Irish Druids And Old Irish
IRISH MAGIC AND TUATHA DE DANAANS
By far the most interesting of the peoples that formerly inhabited Ireland
were the Tuaths, or Tuatha de Danaans, or Dananns. There is
much mystery about them in Irish traditions. They were men, gods, or fairies.
They came, of course, from the East, calling in at Greece on the way, so as to
increase their stock of magic and wisdom. Some trace them to the tribes of Dan,
and note Dedan in Ezek. xxv. 13. Mrs. Wilkins identifies them with the Dedanim
of Isa. xxl. 13, "a nomad, yet semi-civilized, people." Isaiah calls
them "travelling companies of Dedanim."
The credulous Four Masters have wonderful tales of Tuath doings. In
their invasion of Ireland, Tuaths had to deal with the dark aborigines,
known as the Firbolgs, and are said to have
slain 100,000 at the battle of Magh-Tuireadh Conga. Driven off the island by
their foes, they travelled in the East, returning from their exile as finished
magicians and genuine Druids. Mr. Gladstone, in Juventus Mundi, contends
that Danaan is of Phnician extraction, that a district near Tripoli, of
Syria, is known as Dannié. He adds, "Pausanias says that at the
landing-place of Danaos, on the Argive coast, was a temple of Poseidon Genesios,
of Phnician origin."
After reigning in Ireland two hundred years, the Tuatha were, it is narrated,
invaded by the children of Gail Glas, who had come from Egypt to Spain, and
sailed thence to Erin under Milesius, the leader of the Milesians. When their
fleet was observed, the Danaans caused a Druidic fog to arise, so that the land
assumed the shape of a black pig, whence arose another name for Ireland--"Inis
na illuic, or Isle of the Pig." The Milesians, however, employed their
enchantments in return, and defeated the Tuatha at Tailteine, now Teltown, on
the Blackwater, and at Druim-Lighean, now Drumleene, Donegal.
The Tuatha have been improperly confounded with the Danes. Others give them a
German origin, or a Nemedian one. Wilde describes them as large and
fair-complexioned, carrying long, bronze, leaf-shaped swords, of a Grecian
style, and he thinks them the builders of the so-called Danish forts, duns, or
cashels, but not of the stone circles. McFirbis, 200 years ago,
wrote--"Every one who is fair-haired, revengeful, large, and every
plunderer, professors of musical and entertaining performances, who are adepts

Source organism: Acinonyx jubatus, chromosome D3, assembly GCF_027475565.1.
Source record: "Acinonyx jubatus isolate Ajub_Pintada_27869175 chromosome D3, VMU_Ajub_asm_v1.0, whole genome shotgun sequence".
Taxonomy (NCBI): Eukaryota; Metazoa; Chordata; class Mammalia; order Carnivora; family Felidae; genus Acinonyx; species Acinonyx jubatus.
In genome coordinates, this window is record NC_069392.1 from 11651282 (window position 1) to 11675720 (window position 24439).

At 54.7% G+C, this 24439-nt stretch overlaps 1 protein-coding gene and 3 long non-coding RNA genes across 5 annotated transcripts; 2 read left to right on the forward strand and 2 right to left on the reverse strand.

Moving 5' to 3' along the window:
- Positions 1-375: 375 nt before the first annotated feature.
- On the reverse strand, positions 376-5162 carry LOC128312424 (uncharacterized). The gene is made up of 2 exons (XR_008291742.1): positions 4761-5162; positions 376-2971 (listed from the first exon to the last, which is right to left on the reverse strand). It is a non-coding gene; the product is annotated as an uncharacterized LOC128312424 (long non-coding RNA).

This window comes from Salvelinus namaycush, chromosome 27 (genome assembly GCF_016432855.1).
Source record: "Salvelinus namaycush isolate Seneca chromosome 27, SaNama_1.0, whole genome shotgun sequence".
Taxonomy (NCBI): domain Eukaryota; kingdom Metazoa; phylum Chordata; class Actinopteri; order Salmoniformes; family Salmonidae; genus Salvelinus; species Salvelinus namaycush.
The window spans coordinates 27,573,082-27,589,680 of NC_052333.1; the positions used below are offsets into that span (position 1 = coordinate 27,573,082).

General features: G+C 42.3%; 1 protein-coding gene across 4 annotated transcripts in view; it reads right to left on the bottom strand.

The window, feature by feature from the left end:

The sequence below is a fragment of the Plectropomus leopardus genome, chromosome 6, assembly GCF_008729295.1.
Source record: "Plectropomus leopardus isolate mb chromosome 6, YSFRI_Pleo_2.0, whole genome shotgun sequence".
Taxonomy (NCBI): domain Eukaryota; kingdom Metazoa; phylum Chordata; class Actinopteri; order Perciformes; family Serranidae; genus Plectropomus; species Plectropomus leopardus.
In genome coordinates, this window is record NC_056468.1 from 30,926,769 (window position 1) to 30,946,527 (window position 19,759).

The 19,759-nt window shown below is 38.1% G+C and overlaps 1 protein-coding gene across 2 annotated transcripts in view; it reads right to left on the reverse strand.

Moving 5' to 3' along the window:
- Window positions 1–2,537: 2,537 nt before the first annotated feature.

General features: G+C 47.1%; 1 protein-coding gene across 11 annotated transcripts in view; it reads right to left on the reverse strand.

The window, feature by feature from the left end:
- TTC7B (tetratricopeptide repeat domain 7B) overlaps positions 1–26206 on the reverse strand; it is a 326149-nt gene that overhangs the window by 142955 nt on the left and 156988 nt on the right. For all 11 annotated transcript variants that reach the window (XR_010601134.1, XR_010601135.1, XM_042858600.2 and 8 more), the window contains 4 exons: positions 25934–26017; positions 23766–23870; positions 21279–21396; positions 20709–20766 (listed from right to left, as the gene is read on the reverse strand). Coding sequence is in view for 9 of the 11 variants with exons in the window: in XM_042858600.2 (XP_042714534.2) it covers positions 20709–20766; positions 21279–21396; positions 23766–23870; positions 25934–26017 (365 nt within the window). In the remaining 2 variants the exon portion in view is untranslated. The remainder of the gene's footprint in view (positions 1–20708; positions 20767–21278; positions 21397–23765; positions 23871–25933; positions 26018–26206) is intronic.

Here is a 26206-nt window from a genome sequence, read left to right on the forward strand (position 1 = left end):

of druidical and magical arts, they are the descendants of the Tuatha-de-Danaans."
"The Danans," O'Flanagan wrote in 1808, "are said to have been
well acquainted with Athens; and the memory of their kings, poets, and
poetesses, or female philosophers, of highest
repute for wisdom and learning, is still preserved with reverential regret in
some of our old manuscripts of the best authority." Referring to these
persons, as Kings Dagad, Agamon and Dalboeth, to Brig, daughter of Dagad, to
Edina and Danana, he exclaimed, "Such are the lights that burst through the
gloom of ages?' The Tuatha, G. W. Atkinson supposes, "must be the highly
intellectual race that imported into Ireland our Oghams, round towers,
architecture, metal work, and, above all, the exquisite art which has come down
to us in our wonderful illuminated Irish MSS." The polished Tuatha were
certainly contrasted with the rude Celts. Arthur Clive declares that
civilization came in with an earlier race than the Celts, and retired with their
conquest by the latter.
"The bards and Seanachies," remarks R. J. Duffy, "fancifully
attributed to each of the Tuath-de-Danaan chiefs some particular art or
department over which they held him to preside;" as, Abhortach, to music.
The author of Old Celtic Romances writes--"By the Milesians and
their descendants they were regarded as gods, and ultimately, in the imagination
of the people, they became what are now in Ireland called 'Fairies." They
conquered the Firbolgs, an Iberian or a Belgic people, at the battle of Moytura.
There is a strong suspicion of their connection with the old idolatry. Their
last King was Mac-grene, which bears a verbal relation to the Sun.
The Rev. R. Smiddy assumes them descendants of Dia-tene-ion, the Fire-god
or Sun. In the Chronicles of Columba we read of a priest who built in
Tyrconnel a temple of great beauty, with an altar of fine glass, adorned with
the representation of the sun and moon. Under their King Dagda the Great, the
Sun-god, and his wife, the goddess Boann, the Tuaths were once
pursued by the river Boyne. This Dagda became King of the Fairies, when his
people were defeated by the warlike Milesians; and the Tuatha, as Professor Rhys
says, "formed an invisible world of their own," in hills and mounds.
In the Book of Ballimote, Fintan, who lived before the Flood,
describing his adventures, said--
"After them the Tuatha De arrived
Mrs. Bryant, in Celtic Ireland, observes:--"Tradition assigns to the
Tuatha generally an immortal life in the midst of the hills, and beneath the
seas. Thence they issue to mingle freely with the mortal sons of men, practising
those individual arts in which they were great of yore, when they won Erin from